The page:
Tuesday, January 6, 2015
Knowing What You "See" and Seeing What You "Know"
As a human looking at this video these are stunningly beautiful, very graceful creatures. The comb jellies have what look like running lights in rainbow colors. But, if you were a creature of the sea, the beauty of these jellies would likely be lost on you; you'd see a predator hunting you down for dinner. If you enter the ocean water around Australia, Thailand, and other areas you might encounter a creature that looks as if it would be a close relative- it is translucent and appears jelly like- the box jelly. These particular jellyfish are potentially one of the most lethal creatures on the planet, the toxins capable of killing a full grown human in less than five minutes. Oddly, a relative of this jellyfish, the Turritopsis dohrnii, is thought to hold the secrets of immortality (depending on how you define the word); this jellyfish if it "dies" can revert to its "infant" stage and grow back up to a full grown jellyfish. Jellyfish and comb jellies lend themselves to a little thinking about how we see things and what we know.
Let's go back to the video of beautiful comb jellies appearing to generate rainbow lights. The lights are actually refracted light, not self-generated. The "combs" up and down the sides of these jellies are small cilia which help propel them through the water and appear to flash rainbow lights due to the scattering of an outside source of light (much like raindrops creating the appearance of a rainbow.) Of course, if one was an interesting meal to a jelly, the beauty we humans see would be vastly over-rated; comb jellies would "look" like a predator.
Moving from the lovely comb jellies to the box jellies, we see a similar looking creature, but the box jelly (certain varieties) are very toxic whereas comb jellies have no stinging apparatus. Although box jellyfish appear to the human eye to be translucent ocean dwellers very similar to the comb jelly, they belong to two different phyla; their histories and life cycles are quite different. As you may recall, phyla differentiation is the difference between mollusks and mammals. Further, Cubozoans (box jellies) have complex eyes. They "see." They do not have brains however, so considering the way we humans are believed to be able to "see" how does a jellyfish manage to detect light, chemicals, and sense movement without a brain? Interesting! And although these creatures have killed full grown men in minutes with their toxic stings, some people have survived after being stung. Sadly, I have a friend whose daughter lost her fiancé off the coast of Thailand in just such a way. But I have read reports of others who have suffered, but survived, including the record setting long-distance swimmer Diana Nyad and small children. How can that happen?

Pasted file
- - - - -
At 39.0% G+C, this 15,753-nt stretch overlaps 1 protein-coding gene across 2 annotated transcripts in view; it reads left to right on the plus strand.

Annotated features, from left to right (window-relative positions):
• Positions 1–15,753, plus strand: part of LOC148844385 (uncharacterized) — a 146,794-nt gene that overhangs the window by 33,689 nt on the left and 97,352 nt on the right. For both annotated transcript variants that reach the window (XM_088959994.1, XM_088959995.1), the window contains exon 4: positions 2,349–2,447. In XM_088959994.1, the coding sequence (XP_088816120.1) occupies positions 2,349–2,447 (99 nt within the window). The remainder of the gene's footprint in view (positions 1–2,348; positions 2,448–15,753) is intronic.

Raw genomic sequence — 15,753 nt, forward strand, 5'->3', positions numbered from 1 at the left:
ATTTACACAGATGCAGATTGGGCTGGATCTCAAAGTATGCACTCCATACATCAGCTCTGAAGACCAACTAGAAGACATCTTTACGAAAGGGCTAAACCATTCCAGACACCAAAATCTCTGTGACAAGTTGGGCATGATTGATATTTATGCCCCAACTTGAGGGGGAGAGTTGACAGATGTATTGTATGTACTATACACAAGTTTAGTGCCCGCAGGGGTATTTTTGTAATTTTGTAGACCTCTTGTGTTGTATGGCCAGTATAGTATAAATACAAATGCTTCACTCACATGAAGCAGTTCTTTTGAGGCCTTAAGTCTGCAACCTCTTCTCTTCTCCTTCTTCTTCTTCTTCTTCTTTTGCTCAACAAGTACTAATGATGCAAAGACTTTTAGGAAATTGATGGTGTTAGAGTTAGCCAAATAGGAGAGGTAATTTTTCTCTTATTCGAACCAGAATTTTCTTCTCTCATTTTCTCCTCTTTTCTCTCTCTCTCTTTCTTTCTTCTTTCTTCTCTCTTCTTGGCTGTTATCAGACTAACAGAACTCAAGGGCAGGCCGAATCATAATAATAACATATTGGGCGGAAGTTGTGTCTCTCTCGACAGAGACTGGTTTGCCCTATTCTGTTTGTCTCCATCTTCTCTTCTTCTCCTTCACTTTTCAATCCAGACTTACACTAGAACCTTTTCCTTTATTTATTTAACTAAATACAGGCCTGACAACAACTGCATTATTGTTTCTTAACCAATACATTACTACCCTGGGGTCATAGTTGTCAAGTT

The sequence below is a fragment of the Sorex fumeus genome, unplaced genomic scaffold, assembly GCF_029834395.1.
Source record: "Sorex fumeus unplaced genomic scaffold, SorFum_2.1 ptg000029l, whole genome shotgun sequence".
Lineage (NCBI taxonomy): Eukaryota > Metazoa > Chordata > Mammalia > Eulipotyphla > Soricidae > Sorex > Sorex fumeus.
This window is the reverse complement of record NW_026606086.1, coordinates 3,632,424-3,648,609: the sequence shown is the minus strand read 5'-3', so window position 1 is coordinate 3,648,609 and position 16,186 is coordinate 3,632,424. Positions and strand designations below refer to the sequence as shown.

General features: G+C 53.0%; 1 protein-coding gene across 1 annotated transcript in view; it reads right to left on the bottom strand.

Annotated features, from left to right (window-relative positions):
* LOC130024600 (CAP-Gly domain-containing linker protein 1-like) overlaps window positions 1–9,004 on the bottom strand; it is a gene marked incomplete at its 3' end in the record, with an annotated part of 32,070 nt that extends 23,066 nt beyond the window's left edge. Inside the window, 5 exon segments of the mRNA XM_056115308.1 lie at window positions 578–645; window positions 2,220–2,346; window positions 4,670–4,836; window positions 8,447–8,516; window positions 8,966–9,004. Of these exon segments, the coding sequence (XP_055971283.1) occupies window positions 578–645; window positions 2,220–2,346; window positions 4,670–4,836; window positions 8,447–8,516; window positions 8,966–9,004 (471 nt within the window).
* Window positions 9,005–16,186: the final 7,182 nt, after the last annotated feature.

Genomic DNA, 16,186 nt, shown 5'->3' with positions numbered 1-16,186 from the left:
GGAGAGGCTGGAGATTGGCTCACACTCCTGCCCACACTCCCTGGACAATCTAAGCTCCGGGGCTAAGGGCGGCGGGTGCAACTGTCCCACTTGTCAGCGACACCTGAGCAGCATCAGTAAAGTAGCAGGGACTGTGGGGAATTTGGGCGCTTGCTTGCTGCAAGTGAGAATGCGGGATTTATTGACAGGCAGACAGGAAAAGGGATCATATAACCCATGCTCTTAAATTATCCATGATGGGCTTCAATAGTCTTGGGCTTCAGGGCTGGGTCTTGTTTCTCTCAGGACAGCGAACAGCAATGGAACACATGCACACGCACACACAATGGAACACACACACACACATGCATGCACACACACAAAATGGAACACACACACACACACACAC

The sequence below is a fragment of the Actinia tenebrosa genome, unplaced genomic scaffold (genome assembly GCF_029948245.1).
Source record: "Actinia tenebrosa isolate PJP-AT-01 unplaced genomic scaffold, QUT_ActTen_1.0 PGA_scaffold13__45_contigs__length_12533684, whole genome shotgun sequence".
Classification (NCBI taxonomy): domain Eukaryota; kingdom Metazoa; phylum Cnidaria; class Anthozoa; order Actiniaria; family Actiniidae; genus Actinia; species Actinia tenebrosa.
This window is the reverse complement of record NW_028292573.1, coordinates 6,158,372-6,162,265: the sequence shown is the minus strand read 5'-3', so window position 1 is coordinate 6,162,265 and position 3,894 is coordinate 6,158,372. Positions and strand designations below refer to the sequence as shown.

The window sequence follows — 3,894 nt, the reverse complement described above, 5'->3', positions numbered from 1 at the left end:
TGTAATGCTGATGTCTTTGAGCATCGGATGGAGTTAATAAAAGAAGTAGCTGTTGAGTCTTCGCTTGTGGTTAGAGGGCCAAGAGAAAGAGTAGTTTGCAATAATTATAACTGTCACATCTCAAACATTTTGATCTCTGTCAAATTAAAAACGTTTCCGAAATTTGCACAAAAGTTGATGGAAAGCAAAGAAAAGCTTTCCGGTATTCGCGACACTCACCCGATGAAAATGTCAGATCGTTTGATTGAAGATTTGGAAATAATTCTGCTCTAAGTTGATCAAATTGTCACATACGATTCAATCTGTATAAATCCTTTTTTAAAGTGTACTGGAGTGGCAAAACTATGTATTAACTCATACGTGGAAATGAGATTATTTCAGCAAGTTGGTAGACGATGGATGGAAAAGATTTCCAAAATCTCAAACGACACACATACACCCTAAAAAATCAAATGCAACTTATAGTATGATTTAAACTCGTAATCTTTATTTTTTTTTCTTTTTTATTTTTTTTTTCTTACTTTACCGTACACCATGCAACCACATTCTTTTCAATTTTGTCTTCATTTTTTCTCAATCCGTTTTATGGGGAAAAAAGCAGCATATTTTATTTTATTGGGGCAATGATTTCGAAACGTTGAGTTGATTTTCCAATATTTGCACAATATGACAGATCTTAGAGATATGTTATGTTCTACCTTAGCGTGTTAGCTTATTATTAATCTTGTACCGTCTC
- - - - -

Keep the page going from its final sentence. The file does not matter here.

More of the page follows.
While we "see" jellyfish as potentially deadly, there is a jellyfish that may hold the secret to immortality. In spite of humans "knowing" that everything dies and nothing can live forever, this jellyfish has been observed going from "dead" back to "infancy" and starting over. According to the NY Times article by Nathaniel Rich, the Turritopsis dohrnii when stabbed to "death" reverts back to its infancy and begins again. The article is well worth reading, especially toward the end, for its insights. These jellyfish have also been observed when ill reverting back to infancy stage and beginning again. Whether one calls this immortality may be moot; no one is likely to dispute that it's an amazing feat and one which will enlighten those humans willing to "see" the potential.
What if we stepped back for a moment each time we think we know something? So many things we know are based on what we see. Yet it is clear that so many things we see are not as they seem. The world of oceanic creatures has many examples. The ocean of air world has many more. If we take the time to question what we know, we may find that we see things much more clearly.